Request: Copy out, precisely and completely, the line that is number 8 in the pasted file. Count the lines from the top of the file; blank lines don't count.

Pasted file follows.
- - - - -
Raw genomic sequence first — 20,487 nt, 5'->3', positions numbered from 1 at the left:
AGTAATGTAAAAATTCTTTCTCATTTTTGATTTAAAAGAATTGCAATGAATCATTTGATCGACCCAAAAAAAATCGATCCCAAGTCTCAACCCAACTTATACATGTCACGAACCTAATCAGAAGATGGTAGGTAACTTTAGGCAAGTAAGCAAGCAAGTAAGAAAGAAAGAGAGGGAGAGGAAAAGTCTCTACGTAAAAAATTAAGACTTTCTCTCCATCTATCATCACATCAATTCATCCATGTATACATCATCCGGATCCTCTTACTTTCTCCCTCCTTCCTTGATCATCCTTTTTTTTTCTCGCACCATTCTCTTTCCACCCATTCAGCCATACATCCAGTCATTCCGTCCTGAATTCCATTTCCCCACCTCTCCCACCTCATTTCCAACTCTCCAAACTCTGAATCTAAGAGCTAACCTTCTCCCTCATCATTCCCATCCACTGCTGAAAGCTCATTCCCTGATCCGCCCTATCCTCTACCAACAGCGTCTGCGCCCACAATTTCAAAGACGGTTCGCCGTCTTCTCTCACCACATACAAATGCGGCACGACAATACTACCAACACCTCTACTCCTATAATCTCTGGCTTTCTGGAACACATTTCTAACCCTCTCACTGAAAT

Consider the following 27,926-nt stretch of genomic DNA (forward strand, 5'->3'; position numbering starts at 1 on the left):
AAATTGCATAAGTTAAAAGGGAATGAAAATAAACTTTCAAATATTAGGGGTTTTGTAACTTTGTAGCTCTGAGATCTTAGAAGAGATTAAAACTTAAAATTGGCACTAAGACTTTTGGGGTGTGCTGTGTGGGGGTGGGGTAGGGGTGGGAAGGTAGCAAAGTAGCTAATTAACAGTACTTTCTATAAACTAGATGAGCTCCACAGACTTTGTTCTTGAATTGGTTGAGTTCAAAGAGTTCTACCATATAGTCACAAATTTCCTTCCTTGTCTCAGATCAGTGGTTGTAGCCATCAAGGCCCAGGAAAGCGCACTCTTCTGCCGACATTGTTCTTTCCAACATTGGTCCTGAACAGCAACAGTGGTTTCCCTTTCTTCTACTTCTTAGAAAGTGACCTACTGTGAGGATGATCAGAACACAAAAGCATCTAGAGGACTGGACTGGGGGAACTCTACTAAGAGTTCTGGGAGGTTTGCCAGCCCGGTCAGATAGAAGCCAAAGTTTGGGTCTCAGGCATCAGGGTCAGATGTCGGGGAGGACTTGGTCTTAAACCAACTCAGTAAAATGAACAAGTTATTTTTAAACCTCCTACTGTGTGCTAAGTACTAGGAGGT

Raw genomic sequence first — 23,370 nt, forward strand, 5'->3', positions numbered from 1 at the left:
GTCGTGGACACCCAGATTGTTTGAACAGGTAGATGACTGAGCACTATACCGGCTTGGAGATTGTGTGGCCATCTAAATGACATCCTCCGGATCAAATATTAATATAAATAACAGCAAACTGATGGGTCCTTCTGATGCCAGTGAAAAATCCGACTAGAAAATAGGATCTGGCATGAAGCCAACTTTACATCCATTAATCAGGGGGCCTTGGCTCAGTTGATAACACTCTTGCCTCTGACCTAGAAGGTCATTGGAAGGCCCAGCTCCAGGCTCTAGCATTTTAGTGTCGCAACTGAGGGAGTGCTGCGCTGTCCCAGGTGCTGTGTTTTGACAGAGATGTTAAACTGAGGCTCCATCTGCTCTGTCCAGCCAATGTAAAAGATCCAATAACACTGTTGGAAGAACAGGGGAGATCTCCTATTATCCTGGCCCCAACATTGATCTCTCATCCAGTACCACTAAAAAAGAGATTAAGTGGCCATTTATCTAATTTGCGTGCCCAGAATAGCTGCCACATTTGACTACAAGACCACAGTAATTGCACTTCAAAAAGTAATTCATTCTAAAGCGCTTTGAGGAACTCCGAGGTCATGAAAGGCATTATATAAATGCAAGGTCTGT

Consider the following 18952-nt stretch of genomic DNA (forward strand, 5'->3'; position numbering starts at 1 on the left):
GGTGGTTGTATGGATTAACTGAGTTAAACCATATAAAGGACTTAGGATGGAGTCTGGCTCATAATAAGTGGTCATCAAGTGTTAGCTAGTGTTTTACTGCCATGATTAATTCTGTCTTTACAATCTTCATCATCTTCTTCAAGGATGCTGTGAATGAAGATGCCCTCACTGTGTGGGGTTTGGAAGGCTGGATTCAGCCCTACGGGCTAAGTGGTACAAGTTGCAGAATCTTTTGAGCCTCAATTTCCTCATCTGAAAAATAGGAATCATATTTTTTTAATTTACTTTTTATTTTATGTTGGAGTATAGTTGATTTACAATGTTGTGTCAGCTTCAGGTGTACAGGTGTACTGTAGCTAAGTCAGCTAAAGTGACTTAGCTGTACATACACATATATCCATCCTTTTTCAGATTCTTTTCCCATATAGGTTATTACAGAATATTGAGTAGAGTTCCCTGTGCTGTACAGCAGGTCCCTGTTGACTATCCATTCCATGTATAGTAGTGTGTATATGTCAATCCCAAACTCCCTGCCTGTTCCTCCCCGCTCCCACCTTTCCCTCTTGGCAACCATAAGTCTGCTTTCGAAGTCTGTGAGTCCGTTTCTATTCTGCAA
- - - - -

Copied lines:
GGTGGTTGTATGGATTAACTGAGTTAAACCATATAAAGGACTTAGGATGGAGTCTGGCTCATAATAAGTGGTCATCAAGTGTTAGCTAGTGTTTTACTGCCATGATTAATTCTGTCTTTACAATCTTCATCATCTTCTTCAAGGATGCTGTGAATGAAGATGCCCTCACTGTGTGGGGTTTGGAAGGCTGGATTCAGCCCTACGGGCTAAGTGGTACAAGTTGCAGAATCTTTTGAGCCTCAATTTCCTCATCTGAAAAATAGGAATCATATTTTTTTAATTTACTTTTTATTTTATGTTGGAGTATAGTTGATTTACAATGTTGTGTCAGCTTCAGGTGTACAGGTGTACTGTAGCTAAGTCAGCTAAAGTGACTTAGCTGTACATACACATATATCCATCCTTTTTCAGATTCTTTTCCCATATAGGTTATTACAGAATATTGAGTAGAGTTCCCTGTGCTGTACAGCAGGTCCCTGTTGACTATCCATTCCATGTATAGTAGTGTGTATATGTCAATCCCAAACTCCCTGCCTGTTCCTCCCCGCTCCCACCTTTCCCTCTTGGCAACCATAAGTCTGCTTTCGAAGTCTGTGAGTCCGTTTCTATTCTGCAA